Beware: Virus outbreak may lead us down the KeZombie Apocalypse

Monday March 23 2020

Medics test protective gear at Mbagathi Hospital during the launch of an isolation and treatment centre for the new coronavirus disease -2019, dubbed Covid-19, in Nairobi on March 6. PHOTO | FILE | NATION MEDIA GROUP


It had begun with just one individual; an isolated case and no need to panic as long as all who had come into contact with Patient Zero were swiftly rounded up isolated.

That the victim had flown in from the United States provided room for comfort in KeZombiestan. It showed that the virus was foreign, largely afflicting populations in faraway continents.

It was also racially selective, mostly sparing Africans even as it left a trail of destruction in China, where it was first diagnosed, before spreading to nearby Asian countries to then find root in Europe and the US.

Virus progression took a familiar trajectory as witnessed in other countries. One became two. Two became four. Four became eight. By Day 10, eight had become 16 and predictions of a doubling of infections every few days were proved correct.


Still, the authorities did not want to sound the alarm. They found comfort in reporting that all the confirmed infections so far had been brought from other countries.


But there was something the authorities were not revealing. Way before Patient Zero, soon after the disease that came to be called Novel Coronavirus, or Covid-19, was reported two months earlier, epidemiologists — the boffins who map incidents, spread and distribution of disease — from KeZombiestan’s top medical institutions had started mapping scenarios.

The results were sobering. The worst-case scenario showed that if the virus took root with no intervention to check the spread, it would take just eight weeks for a million KeZombies to be infected. That translated two per cent of the 50 million population.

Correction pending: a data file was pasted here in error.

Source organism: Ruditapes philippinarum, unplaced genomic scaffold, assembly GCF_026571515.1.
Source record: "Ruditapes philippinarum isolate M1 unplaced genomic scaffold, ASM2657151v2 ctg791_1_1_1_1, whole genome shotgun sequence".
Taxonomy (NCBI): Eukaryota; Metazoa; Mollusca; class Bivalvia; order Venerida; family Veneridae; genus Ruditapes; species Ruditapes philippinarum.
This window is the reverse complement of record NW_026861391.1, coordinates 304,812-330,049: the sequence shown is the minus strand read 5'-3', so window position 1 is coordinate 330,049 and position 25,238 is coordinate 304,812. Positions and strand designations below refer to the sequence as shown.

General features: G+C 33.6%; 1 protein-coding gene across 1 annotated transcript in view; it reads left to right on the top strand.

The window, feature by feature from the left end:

The death rate in a country with inadequate health services was projected at 10 per cent of those infected; 100,000 deaths in under three months! The longer-term numbers were too frightening to contemplate.

There were various other projections looking at outcomes from different levels of compliance to advice on personal hygiene, washing and sanitising hands, disinfecting surfaces and premises and limiting physical interaction. Also looked at was effectiveness of directives limiting free movement and gatherings, all the way up to 24-hour curfews.

None of the scenarios drew rosy pictures, with the best cases showing close to 100,000 infections and over 10,000 deaths in the short term of the first three months.

The top political leadership reacted with shock and disbelief and decided to act. But from the word go, it was timid, tentative steps. The new Health minister came across as earnest and determined, but seemed held back by the enormity of the task at hand.

He went big on preaching personal hygiene and social distancing, quarantine and self-isolation, as well limitations on movement and gatherings.

However, he could see widespread defiance as KeZombies continued their usual nightclub binges and loud, overcrowded church services. He had neither the heft nor clout to decree early lockdown, a measure that was preserve of el Presidente.

The biggest fear about a lockdown was that a country ravaged by corruption would have nothing to sustain a populace that largely lived hand-to-mouth. A hungry man is an angry man.

The Catch-22 situation resulted in timid steps that did not slow down the virus. By Week 12, new infections were outstripping even the worst-case scenarios.

The sheer numbers overwhelmed the rudimentary health services. Hospitals were flooded with patients dying in the corridors and courtyards.

The medical staff could not cope, drugs ran out and there was no treatment even for those who could have been saved. Infections spiralled out of control. The death toll rose. Meanwhile, the economy was suffering severe shocks and hundreds of thousands were laid off.


That was the beginning of political unrest, and the stage at which the government declared a State of Emergency. The military was drafted in from the barracks to force people off the streets. Carnage ensued as increasingly desperate and defiant citizens faced down the soldiers.

Riots, looting and plunder spread across the country. Armed mobs roamed the streets, taking potshots at soldiers and stealing their weapons. Some soldiers, many unpaid, disgruntled and suffering the same helplessness as the civilians, abandoned their lines and joined the lawless mobs.

Soon enough, rival militia, some fuelled by narcotic drugs and the fatalism of a coronavirus death sentence, were going at each other with savage ferocity.

It had become a KeZombie apocalypse. And, for once in Africa, the blundering leaders had nowhere to run. Their overseas money laundries and fleshpots — London, Dubai, Zurich, Bangkok, Paris, Rome, et al — were all reeling under coronavirus and economic meltdown.

The end.

[email protected] @MachariaGaitho